A mortgage stress test determines if you’ll still be able to pay your mortgage should interest rates rise.

It provides rules that mortgage providers use to calculate if you qualify for a mortgage and how much you can borrow.

The mortgage stress test is used when you buy a home, switch to another mortgage provider, take out a homeowner line of credit or refinance your mortgage, but not when you renew or refix your mortgage with the same provider.

Even for those working closely with the banks, specifics of how the testing is done and what is involved is a mystery, and the government recently concluded an inquiry into how banks were conducting their lending.

Major NZ banks stress test home loan borrowers at slightly different interest rates, mostly around 7.5% at present, though this changes regularly.

Rent and board

The banks all assess rent or board in different ways. A key area is called ‘shading’, which is when banks reduce the sum you expect to receive in rent or board to account for vacancies, insurance, repairs, and the usual other troubles experienced by landlords.

So, when assessing a lending (mortgage) application, a bank might say that a person with an investment property whose tenant pays $650 per week will only receive 75% of that sum across a full year. This might not sound like much, but that’s $8,450 annually. An income difference like that can be the difference between buying another property or not!

Different banks might first shade the income, and then also account for rates and insurances, while some banks will ‘tax’ rental income for existing properties as the new legislation requires.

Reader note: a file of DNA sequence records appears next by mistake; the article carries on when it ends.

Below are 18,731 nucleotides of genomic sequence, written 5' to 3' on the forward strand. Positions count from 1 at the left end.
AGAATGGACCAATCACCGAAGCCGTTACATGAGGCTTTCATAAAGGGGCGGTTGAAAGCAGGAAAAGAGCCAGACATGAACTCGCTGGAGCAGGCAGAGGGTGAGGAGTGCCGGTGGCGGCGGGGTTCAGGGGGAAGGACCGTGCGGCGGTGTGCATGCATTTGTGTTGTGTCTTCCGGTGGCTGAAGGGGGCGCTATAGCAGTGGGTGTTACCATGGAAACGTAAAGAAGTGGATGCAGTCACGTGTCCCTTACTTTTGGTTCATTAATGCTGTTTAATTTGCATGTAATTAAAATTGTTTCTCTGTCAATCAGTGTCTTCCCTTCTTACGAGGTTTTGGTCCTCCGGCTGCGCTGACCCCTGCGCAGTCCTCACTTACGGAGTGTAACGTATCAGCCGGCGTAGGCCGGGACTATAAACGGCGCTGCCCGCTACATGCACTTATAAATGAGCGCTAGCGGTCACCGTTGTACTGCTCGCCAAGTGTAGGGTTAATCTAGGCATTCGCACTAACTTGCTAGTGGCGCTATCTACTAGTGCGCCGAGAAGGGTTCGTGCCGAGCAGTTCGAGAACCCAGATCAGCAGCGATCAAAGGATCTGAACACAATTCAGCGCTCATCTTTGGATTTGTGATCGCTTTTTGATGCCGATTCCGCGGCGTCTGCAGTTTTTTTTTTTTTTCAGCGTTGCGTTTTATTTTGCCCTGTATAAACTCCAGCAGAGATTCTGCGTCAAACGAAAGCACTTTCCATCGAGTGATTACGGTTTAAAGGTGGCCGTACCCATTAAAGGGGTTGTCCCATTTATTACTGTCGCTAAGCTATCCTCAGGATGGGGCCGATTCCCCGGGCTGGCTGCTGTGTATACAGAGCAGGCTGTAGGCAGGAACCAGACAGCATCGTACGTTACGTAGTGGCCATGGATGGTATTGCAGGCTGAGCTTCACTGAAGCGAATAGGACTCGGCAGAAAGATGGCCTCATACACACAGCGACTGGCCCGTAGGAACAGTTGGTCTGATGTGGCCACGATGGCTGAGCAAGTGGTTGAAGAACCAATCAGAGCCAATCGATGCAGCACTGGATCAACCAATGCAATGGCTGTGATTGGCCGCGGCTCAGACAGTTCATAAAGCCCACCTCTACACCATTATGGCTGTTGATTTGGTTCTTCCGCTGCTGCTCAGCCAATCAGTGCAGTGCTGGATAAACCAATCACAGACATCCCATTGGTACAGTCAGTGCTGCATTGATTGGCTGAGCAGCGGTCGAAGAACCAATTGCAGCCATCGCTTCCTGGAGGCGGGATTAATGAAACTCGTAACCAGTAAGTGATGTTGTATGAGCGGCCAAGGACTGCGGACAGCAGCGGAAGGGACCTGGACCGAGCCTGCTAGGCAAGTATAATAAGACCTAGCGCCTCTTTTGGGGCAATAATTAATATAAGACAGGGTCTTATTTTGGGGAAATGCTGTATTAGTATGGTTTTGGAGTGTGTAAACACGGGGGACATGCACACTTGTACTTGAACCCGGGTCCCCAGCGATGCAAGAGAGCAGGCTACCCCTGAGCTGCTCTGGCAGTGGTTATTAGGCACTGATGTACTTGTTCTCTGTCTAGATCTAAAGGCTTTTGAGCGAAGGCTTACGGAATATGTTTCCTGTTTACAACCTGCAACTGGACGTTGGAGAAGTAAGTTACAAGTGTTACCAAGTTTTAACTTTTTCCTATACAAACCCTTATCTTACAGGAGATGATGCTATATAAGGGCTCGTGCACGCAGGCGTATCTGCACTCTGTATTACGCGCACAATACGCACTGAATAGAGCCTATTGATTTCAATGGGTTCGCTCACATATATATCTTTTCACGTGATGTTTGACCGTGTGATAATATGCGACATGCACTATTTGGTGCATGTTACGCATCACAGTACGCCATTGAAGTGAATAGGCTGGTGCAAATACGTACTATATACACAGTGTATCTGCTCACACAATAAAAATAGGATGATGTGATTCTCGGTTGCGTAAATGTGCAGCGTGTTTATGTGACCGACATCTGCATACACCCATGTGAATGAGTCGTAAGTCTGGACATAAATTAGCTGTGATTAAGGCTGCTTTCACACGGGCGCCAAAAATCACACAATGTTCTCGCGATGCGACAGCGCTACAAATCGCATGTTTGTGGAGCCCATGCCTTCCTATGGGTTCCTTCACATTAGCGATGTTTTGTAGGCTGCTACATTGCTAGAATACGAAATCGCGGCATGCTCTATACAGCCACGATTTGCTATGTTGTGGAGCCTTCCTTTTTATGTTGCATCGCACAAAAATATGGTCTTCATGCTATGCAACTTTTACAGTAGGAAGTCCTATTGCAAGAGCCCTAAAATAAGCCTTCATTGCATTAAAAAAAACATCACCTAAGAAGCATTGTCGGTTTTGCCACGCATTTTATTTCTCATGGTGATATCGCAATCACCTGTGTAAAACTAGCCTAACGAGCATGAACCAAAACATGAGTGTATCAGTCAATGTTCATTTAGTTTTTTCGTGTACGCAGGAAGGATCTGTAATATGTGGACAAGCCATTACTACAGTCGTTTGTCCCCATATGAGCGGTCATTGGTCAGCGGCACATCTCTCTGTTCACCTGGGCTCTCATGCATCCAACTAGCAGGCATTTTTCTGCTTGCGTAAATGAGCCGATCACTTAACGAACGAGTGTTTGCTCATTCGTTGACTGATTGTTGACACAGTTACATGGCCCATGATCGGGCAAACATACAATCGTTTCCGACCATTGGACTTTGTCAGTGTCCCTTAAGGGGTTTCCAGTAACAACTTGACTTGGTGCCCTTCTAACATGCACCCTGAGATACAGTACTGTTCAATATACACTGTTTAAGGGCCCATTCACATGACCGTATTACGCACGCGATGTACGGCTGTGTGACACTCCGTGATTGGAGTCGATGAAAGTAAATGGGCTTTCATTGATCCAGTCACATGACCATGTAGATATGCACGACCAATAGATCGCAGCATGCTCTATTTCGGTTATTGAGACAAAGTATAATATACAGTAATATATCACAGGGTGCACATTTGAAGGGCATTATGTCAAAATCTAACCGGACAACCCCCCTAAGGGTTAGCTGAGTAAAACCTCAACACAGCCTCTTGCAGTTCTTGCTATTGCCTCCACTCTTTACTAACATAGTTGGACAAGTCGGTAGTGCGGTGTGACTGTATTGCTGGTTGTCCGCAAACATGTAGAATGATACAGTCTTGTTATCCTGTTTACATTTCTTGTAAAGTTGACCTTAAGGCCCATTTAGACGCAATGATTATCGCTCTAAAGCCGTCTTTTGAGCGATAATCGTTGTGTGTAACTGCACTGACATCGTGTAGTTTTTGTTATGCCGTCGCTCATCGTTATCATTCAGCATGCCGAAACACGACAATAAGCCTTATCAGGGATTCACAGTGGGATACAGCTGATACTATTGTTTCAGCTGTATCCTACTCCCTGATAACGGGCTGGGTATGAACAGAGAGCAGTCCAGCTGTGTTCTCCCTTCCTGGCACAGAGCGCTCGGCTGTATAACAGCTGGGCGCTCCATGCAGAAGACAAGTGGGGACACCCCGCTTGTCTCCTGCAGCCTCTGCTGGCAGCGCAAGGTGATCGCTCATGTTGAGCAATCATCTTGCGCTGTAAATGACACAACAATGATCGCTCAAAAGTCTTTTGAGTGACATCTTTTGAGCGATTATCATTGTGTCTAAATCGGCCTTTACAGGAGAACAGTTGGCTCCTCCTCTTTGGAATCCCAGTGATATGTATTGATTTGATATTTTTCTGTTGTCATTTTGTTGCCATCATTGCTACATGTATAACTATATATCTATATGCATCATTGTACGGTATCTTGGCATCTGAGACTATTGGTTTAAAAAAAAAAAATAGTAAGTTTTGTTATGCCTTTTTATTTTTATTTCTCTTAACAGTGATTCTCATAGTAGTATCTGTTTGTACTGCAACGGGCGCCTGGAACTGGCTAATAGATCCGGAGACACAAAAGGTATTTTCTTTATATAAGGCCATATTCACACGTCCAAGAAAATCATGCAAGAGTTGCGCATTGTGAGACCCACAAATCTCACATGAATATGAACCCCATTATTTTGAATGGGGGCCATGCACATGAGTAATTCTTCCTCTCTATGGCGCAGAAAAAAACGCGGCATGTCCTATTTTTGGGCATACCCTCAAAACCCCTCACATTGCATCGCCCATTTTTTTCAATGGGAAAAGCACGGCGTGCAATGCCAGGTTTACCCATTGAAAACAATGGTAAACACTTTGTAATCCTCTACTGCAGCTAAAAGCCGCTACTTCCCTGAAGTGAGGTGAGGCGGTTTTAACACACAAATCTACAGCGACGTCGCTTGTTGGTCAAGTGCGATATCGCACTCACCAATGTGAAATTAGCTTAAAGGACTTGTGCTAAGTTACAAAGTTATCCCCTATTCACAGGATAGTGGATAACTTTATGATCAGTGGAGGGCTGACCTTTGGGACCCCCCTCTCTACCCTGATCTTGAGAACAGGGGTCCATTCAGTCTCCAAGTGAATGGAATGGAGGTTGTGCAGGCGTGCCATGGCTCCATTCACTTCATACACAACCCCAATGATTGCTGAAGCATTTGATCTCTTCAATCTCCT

Over 80% lending

Banks have different capacities and requirements for low equity lending, and this appetite changes constantly.

Two major banks just closed their doors to all customers seeking over 80% lending for existing homes. Most banks can still grant unlimited lending to ‘exemptions’ (new builds) however, there are regulatory caps on how much lending banks can provide in this area. Even if you’re approved at this level, banks then impose different servicing requirements to compensate for the risk to them of the higher level of debt, including potentially higher interest rates. The difference between these rates can save or cost thousands. For example, one major bank put their low equity margin (a percentage amount, typically between 0.25% and 1.5% each year, that is added to the interest rate on your home loan) on top of the special rates whereas another applies it to their standard rate.

NZ Bank Differences in Interest Rates

Probably more than ever before in recent memory, we’re seeing major differences between the mortgage topic most of us focus on the most: the interest rate itself.

The changes are coming thick-and-fast, and at times, the interest rate pricing gap between major NZ banks can be as high as 1%. If that doesn’t sound like much, be mindful that on a $750,000 mortgage, there’s a monthly payment difference of over $600!

The Bottom Line: NZ Bank Mortgage Differences

To navigate variables between different banks, (and in a shameless plug for our own services!), the most effective way is to work with a mortgage adviser (broker) who is accredited with all the main banks.

Alternatively, you can shop around all the banks yourself, though it will involve a lot of paperwork!

If you’d like to arrange a consultation with one of our lending team to discuss anything above, it’d be our pleasure to assist, so get in touch today.